|November 17, 1998
by Eric Diesel, Curtis Waterbury, & Lissa Townsend Rodgers |
There are those who say that Bette Midler's greatest strength
as a singer is her talent as an actress. And they think it's
a dis. A great pop singer's voice conveys not only musical
notes but experience, and in that arena Bette is unparalleled,
inhabiting a song's atmosphere with a powerful alto honed
by fifty-plus years of survival. The Divine Miss M's new release,
"Bathhouse Betty," exploits that ideal to its fullest, offering
a buffet of musical treats that, if slightly uneven, never
veer into vulgar formula.
Like Patti LaBelle, Midler's material can never quite
contain her voice; her vocal posturing is by turns tawdry,
seductive, heartbreaking, sassy, ruthlessand even
tunefulbut always transcendent. She is one of the
few singers who can overcome bad material and vault cheesiness
into the stratosphere of Art-with-a-capital-A, carrying
every effect in her larynx from beyond-the-grave whisper
to ten-alarm fire.
She devastates the simple harmonics of "Lullaby in Blue,"
trading not on the maudlin notes of a mother mourning a
child she never knew, but on the wistful, unspoken hopes
of mothers everywhere. Equally eviscerating is her interpretation
of Ben Folds' "Boxing," which appeals with the hard-won
innocence of a battered prizefighter's wounds. These two
cuts, the best on the album, achieve the shimmering untouchability
of a superb pop song performance--a quality that is instantly
recognizable, yet utterly indescribabale.
That mystery is what blasts "Bathhouse Betty" out of the
realm of trenchant filler material that has marred many
a legendary career, including Bette's (one word: "Beaches").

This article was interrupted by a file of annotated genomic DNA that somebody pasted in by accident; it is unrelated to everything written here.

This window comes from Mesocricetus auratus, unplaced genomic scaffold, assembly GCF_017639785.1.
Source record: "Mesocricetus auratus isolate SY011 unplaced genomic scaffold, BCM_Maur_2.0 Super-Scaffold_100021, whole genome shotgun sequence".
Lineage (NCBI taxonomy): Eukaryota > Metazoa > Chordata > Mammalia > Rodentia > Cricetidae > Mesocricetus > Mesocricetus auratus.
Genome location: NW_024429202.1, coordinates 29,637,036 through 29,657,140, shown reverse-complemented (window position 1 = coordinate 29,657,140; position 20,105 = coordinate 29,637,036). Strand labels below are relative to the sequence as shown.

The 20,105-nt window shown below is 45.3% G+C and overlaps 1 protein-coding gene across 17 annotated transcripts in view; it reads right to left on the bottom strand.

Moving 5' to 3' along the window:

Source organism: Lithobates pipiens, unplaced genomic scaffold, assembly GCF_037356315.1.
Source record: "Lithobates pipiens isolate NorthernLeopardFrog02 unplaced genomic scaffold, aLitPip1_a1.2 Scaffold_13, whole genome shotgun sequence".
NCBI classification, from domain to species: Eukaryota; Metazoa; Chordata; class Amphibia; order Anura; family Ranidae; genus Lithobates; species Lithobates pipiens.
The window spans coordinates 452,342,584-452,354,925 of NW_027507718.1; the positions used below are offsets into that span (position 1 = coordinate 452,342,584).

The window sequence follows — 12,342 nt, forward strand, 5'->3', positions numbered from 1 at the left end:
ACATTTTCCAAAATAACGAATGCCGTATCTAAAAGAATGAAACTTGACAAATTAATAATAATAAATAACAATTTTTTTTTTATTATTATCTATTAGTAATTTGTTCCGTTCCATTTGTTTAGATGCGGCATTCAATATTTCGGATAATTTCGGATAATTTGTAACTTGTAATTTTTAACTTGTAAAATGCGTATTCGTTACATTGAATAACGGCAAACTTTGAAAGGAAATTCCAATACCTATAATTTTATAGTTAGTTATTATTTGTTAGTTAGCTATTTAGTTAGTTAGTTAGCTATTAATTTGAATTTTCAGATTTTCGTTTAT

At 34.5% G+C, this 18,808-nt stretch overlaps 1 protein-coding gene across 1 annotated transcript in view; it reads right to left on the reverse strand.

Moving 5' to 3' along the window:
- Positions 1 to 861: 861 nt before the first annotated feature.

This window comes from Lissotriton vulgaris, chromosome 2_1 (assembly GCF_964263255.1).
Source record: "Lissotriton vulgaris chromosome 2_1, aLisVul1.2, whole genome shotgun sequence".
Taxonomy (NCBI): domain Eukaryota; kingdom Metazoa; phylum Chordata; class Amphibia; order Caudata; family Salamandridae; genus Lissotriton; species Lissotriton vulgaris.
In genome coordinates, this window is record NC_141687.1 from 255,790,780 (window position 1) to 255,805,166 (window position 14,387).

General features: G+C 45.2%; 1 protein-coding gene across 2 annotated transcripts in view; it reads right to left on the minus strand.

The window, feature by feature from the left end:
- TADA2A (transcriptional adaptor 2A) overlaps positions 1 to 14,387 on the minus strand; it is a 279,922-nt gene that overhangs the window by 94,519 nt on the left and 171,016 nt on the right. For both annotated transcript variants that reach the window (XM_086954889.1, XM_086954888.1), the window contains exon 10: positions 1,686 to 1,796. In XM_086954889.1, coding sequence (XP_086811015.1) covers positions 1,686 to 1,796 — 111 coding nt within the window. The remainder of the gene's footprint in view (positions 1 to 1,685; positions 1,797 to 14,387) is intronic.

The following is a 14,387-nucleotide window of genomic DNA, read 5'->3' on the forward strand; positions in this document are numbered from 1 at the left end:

Proclaiming "I'm Beautiful," Bette sermonizes through longtime
collaborator Arif Mardin's glittering production on behalf
of everyone who was unpopular in high school. Bette even
throws us old queens a bone with the delightfully campy
"Ukulele Lady," floating on the demented sound-foam of a
dozen Carmen Miranda worshippers strumming away. In the
knockout "One Monkey Don't Stop No Show," the Divine One
reminds us that she was evicting Grace Slick from the charts
with boogie-woogie back when the Cherry Poppin' Daddies
wore diapers above their spats. As Miss M's backup, the
Royal Crown Revue meet her challenge with musical brass
balls that clank.
Turgid balladry is kept to a minimumjust enough to
appease Warner Brothers' A&R people. "My One True Friend"
isn't entirely unlistenable, mostly for Miss M's wryly unheartfelt
reading of the Bacharach/Bayer-Sager/King lyrics. "Song of
Bernadette" and "That's How Love Moves" will have a home
in the hearts of romance novelists everywhere. But skip
these tracks in favor of Miss M's decrepit savagery of Mary
J. Blige on "Big Socks." This synth-pop cut, spiked with
the Other M's famous electronica, symbolizes everything that's
great about "Bathhouse Betty." To paraphrase the four-color,
full-page ads in "Billboard": It's Bette's world. The rest
of us are just soaking in it. Eric Diesel
"Tomorrow Hit Today"
Jon Spencer, Hole, PJ Harvey
Black Star, Lewis Parker, A Tribe Called Quest
Hepcat, Gomez, Bob Mould
Liz Phair, DJ Vadim, UNKLE
Deftones, Mary J. Blige, Neotropic
Chocolate Genius, The Fieldstones, Dimtri from Paris
MC Lyte, Fastball, Marc Ribot
Amon Tobin, Pullman, Jesus and Mary Chain
"Tomorrow Hit Today"
Mudhoney fans won't be overly surprised by the band's latest
release, "Tomorrow Hit Today," but they won't be disappointed
either. This is definitely more than just another album in
the Mudhoney discography: the songs seem heavier (if that's